Published in Pittsburgh

The Patient Protection and Affordable Care Act (ACA) will have a profound effect on most employers that offer health plans in 2014.

“Passing the law was the easy part. The process of issuing regulations and guidance between three separate federal agencies — Health and Human Services, Department of Labor and the IRS — is the difficult part. Add to the mix an occasional court ruling and you have the perfect recipe for confusion and the risk of misinformation,” says Chuck Whitford, client advisor at JRG Advisors, the management arm of ChamberChoice.

Smart Business spoke with Whitford about points to consider in the coming year with the ACA.

What’s the first step going into 2014?

Going back to basics, determine if your plan is ‘grandfathered.’ A plan that essentially hasn’t changed since March 23, 2010, is most likely grandfathered. However, if you changed insurance companies before Nov. 1, 2010, or passed along the majority of the rate increases to employees, the plan you thought was grandfathered may not be.

You must tell employees if you have a grandfathered plan. A grandfathered plan can be exempt from some of the ACA rules, such as covering preventive care at 100 percent, continuing coverage for ‘adult dependents’ to age 26 and nondiscrimination rules for fully-insured plans.

How will the exchanges affect employers?

You will most likely be asked questions about the new health insurance benefits exchanges, also known as marketplaces. They are primarily online marketplaces for purchasing health insurance, run either by a state or the federal government. The federal government has a hand in, at least, running exchanges in 33 states. There are two types — one for individuals and one for small employers, generally up to 50 employees.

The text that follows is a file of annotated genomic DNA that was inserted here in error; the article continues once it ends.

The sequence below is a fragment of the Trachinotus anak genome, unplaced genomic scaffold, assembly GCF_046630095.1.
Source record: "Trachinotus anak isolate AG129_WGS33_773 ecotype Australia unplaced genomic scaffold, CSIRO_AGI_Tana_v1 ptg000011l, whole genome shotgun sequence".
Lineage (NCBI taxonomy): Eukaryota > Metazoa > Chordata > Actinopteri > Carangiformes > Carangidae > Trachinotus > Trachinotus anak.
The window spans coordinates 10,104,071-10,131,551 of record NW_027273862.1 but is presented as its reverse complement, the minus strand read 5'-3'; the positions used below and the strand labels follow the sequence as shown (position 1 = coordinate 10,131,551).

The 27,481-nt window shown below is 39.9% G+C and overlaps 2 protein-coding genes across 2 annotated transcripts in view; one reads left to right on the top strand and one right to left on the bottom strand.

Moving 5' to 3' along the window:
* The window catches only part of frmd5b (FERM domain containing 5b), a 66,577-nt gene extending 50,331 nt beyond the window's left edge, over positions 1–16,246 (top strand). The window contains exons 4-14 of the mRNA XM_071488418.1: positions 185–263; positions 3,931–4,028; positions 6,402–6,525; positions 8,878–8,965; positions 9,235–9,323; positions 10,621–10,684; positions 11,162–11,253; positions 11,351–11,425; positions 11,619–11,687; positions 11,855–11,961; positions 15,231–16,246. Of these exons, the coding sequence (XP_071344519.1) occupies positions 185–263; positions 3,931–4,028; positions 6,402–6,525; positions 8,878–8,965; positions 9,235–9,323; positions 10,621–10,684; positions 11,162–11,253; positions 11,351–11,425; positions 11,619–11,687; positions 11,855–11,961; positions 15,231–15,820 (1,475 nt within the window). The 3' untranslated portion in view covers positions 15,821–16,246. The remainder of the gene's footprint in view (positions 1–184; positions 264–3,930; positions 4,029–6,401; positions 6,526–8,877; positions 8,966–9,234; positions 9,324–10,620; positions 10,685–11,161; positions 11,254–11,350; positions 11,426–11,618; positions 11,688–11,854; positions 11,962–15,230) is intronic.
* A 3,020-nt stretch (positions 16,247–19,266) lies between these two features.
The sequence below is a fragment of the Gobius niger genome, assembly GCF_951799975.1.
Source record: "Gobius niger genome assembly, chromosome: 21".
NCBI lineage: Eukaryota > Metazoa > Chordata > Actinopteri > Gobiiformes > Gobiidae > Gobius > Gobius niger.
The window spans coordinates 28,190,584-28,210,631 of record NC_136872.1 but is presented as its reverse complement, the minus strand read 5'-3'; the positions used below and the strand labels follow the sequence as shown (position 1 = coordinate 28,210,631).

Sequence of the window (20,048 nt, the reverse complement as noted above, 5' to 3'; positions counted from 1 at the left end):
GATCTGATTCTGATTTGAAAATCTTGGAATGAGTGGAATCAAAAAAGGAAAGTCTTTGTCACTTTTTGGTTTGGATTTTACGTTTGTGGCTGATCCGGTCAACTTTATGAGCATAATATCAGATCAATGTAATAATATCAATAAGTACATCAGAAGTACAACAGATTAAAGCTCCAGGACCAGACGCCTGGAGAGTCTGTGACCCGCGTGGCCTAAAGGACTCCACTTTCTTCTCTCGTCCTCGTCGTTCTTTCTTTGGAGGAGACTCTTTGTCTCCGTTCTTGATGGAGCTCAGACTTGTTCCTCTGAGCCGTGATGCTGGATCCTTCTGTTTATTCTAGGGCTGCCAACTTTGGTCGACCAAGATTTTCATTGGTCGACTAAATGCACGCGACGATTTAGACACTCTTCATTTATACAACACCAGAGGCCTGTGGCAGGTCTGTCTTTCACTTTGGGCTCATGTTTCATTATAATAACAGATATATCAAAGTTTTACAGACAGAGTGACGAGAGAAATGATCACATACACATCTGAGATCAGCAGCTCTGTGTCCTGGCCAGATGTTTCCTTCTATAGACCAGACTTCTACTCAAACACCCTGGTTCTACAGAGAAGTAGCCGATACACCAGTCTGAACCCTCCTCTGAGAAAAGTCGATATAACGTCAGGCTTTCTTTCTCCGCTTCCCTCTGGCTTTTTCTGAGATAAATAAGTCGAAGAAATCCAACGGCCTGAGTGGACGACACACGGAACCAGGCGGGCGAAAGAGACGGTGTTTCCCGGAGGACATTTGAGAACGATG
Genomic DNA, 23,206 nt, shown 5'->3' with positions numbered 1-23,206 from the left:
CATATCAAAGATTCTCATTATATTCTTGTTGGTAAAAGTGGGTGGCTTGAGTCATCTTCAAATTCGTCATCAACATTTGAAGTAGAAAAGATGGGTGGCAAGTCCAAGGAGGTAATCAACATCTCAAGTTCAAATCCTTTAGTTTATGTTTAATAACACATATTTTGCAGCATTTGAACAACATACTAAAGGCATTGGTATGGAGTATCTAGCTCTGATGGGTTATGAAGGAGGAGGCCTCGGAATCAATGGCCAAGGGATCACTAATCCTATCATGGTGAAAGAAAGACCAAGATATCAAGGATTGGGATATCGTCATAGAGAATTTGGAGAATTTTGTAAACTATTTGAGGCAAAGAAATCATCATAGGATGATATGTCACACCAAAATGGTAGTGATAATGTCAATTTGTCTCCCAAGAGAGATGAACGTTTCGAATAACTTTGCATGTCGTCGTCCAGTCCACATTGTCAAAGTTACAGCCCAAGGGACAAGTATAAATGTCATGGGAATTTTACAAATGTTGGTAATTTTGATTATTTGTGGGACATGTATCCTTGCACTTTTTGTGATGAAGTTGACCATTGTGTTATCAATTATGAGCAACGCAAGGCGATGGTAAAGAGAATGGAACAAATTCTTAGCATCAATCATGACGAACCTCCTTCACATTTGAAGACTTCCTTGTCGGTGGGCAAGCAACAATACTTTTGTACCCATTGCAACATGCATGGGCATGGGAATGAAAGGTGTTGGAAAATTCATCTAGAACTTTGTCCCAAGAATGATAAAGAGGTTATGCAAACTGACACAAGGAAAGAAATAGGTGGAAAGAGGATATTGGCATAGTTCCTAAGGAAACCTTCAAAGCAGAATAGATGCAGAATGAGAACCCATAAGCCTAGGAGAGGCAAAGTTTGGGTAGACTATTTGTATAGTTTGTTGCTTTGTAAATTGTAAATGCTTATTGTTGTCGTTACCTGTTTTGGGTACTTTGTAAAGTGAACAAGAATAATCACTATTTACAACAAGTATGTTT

There have been glitches in these online systems. Once problems are fixed, it should be easier for individuals to review available plans and see if they qualify for subsidies to reduce premiums or, in some cases, reduce the cost sharing of deductibles and coinsurance.

What’s important to know about full-time equivalent (FTE) employees?

For the purpose of the ACA, a full-time employee works 30 or more hours per week, or 130 hours per month. The law requires employers to track the number of full-time employees and add up the hours worked by their part-time employees each month (up to 120 hours per month) and divide by 120 to determine the number of fractional ‘equivalent’ employees.

Employers with 49.99 or fewer FTEs don’t have any requirements to offer coverage and won’t be assessed penalties. The ACA still will impact their health plan’s rates, and they must comply with the 90-day waiting period limit and other ACA provisions.

Employers with 50 or more FTEs must offer coverage, deemed affordable and of minimum value, to all full-time employees and dependents to age 26. If any full-time employee receives subsidized coverage in an exchange, it triggers employer penalties. The ACA defines affordability as the employee’s cost for single coverage not exceeding 9.5 percent of income. A plan covering at least 60 percent of costs on average is considered minimum value.

In July, the Obama administration announced a one-year delay in the penalties and employer reporting. This can create a different set of issues for an employer that offers coverage to employees that work, say, 40 hours per week and has employees who work between 30 and 39 hours per week. These employers may want to hold off extending coverage to their 30- to 39-hour employees until 2015. However, with the individual mandate, employees not offered employer-sponsored coverage might go to the exchange. Some will qualify for a subsidy and also may qualify for cost-sharing reductions. Fast forward to 2015, employers wishing to avoid the nondeductible excise taxes (penalties) may extend eligibility of an affordable plan that meets minimum value to these employees, removing exchange subsidies and increasing the employees’ cost.
Because of the complex nature of the ACA, employers are encouraged to review their employee benefits strategy and communications for 2014 and beyond with a qualified advisor.

Chuck Whitford is a client advisor at JRG Advisors, the management arm of ChamberChoice. Reach him at (412) 456-7257 or chuck.whitford@jrgadvisors.net.

Insights Employee Benefits is brought to you by ChamberChoice

Published in Pittsburgh